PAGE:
Students who have previously failed grades are far more likely to drop out, the report concludes. More than 24 per cent of boys and 11 per cent of girls failed the 10th grade last year in Dubai. It is not uncommon, because of the high rate of grade failure, to find 18-year-olds taking classes in UAE public schools with 14-year-olds. The report reflects the work of inspectors who visited 209 schools and ranked them in one of four categories, from "outstanding" to "unsatisfactory". Since last year's report, 28 schools have improved their rating, while 25 fell at least one grade.

"Generally, most of the public schools have made an improvement," Dr al Karam said. But in the private sector some schools made progress while others did not. "The different ownerships behind the schools, I think, drove this," he said. "I've seen a lot of change in the community schools, the philanthropic schools, the ones that really are here for the sake of providing a good education. I don't know if I can say the same for the commercial schools."

As with last year's results, inspections suggested major and chronic problems with the public school system: the range of subjects taught is too limited; the length of the school day and school year are too short; after-school programmes are non-existent; and career planning does not exist in many schools. "The relatively poor performance of public schools against internationally recognised standards is a major impediment to their students progressing to high-quality university education," the report states.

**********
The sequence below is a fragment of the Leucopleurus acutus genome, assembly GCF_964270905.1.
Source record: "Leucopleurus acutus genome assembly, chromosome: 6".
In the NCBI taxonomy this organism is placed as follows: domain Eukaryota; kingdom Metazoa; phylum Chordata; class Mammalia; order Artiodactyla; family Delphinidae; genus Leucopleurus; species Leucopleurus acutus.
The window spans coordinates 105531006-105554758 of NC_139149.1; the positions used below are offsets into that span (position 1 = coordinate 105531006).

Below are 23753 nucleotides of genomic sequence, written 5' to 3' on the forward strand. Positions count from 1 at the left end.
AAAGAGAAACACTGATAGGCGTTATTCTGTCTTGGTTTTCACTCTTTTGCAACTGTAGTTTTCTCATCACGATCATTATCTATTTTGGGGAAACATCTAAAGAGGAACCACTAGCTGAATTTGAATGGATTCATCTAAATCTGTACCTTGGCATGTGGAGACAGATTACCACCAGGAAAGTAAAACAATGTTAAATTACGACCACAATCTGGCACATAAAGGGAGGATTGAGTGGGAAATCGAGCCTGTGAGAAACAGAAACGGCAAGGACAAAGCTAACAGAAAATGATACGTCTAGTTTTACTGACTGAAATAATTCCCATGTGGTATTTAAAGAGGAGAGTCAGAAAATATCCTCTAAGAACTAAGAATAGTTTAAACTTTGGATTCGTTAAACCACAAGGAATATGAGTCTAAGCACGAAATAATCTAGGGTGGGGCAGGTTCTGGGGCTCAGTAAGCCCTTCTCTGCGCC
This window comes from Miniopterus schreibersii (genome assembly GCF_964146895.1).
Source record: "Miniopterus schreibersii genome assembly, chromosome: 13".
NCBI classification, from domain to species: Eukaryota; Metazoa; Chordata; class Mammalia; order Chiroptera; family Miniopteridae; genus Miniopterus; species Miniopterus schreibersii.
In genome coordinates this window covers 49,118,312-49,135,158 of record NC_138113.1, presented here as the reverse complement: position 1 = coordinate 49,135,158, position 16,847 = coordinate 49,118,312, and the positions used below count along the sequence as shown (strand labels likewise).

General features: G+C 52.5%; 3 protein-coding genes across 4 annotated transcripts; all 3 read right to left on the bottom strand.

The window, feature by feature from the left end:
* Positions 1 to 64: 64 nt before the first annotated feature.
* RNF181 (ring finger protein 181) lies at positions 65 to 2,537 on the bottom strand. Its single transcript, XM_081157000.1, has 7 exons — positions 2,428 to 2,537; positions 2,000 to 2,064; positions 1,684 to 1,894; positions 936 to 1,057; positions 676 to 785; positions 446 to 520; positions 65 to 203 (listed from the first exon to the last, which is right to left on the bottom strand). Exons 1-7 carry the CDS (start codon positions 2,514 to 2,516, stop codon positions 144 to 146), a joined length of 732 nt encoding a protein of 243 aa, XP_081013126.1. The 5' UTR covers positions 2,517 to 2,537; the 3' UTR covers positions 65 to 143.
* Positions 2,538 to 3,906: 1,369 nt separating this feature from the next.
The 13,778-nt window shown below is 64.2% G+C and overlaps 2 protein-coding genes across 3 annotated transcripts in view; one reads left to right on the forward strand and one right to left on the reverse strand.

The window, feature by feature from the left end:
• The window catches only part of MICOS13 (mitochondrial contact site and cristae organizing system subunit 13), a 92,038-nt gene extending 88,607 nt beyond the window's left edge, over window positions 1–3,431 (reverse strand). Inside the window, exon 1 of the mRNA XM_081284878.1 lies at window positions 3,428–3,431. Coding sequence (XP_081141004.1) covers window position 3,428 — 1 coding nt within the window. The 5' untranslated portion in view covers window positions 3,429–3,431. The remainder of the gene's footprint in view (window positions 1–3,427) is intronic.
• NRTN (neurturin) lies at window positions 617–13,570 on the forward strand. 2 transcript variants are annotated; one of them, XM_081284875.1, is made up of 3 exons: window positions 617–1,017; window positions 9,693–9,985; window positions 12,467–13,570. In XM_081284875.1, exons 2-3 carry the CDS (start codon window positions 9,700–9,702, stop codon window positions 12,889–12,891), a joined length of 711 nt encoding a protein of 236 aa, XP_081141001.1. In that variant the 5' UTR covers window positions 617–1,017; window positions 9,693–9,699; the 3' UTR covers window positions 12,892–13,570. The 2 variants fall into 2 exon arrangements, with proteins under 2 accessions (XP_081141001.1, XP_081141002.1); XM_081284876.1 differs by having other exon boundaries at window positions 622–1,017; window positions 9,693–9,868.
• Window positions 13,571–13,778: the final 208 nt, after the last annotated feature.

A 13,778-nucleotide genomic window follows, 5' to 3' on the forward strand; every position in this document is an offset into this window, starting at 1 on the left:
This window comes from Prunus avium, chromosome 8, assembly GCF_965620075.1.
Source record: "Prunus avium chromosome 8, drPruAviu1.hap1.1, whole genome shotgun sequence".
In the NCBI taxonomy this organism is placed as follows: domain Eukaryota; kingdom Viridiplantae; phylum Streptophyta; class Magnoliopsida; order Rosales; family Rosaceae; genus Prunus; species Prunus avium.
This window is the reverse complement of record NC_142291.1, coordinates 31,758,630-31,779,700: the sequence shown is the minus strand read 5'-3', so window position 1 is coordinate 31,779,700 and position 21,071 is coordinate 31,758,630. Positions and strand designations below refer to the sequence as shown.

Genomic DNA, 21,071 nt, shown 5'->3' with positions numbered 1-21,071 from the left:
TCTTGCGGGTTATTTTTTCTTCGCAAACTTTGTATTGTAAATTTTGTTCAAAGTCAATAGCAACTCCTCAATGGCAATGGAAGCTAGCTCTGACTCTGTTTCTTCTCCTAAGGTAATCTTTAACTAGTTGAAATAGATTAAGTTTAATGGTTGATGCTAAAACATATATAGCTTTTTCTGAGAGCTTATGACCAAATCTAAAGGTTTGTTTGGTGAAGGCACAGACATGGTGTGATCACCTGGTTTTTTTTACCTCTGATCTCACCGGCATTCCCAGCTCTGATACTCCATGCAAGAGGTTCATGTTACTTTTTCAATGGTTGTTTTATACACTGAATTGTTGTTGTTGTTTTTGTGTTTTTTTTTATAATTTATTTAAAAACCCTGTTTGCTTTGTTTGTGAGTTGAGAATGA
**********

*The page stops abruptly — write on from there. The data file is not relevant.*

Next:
While the KHDA has made a number of recommendations concerning the public school system, it does not have the authority to make fundamental changes: the federal Ministry of Education still controls the number of school days, teacher salaries and the hiring criteria. "I think that you can change the system by putting the reality out there," Dr al Karam said. "The solution has to be an engaged approach with everyone involved ? With the public schools we are in continuous dialogue with the ministry."

On a positive note, the report finds that some schools have managed to make "innovative and flexible" adaptations to the dated ministry curriculum. "Sometimes it's not the curriculum itself but it's the implementation," Dr al Karam said. These problems, according to the KHDA report, extend beyond public schools to the roughly 15 private schools that run the Ministry of Education curriculum. A high number of those schools have been chastised for health and safety issues.

Among private schools offering western curricula, British schools fared well, with more than half judged "good" or "outstanding". Last year's report criticised a number of international schools over their failure to comply with Ministry of Education rules concerning the time devoted to Arabic and Islamic studies courses, but inspectors found that the majority of British, Indian and American schools continue to fall short of the requirements.

@Email:klewis@thenational.ae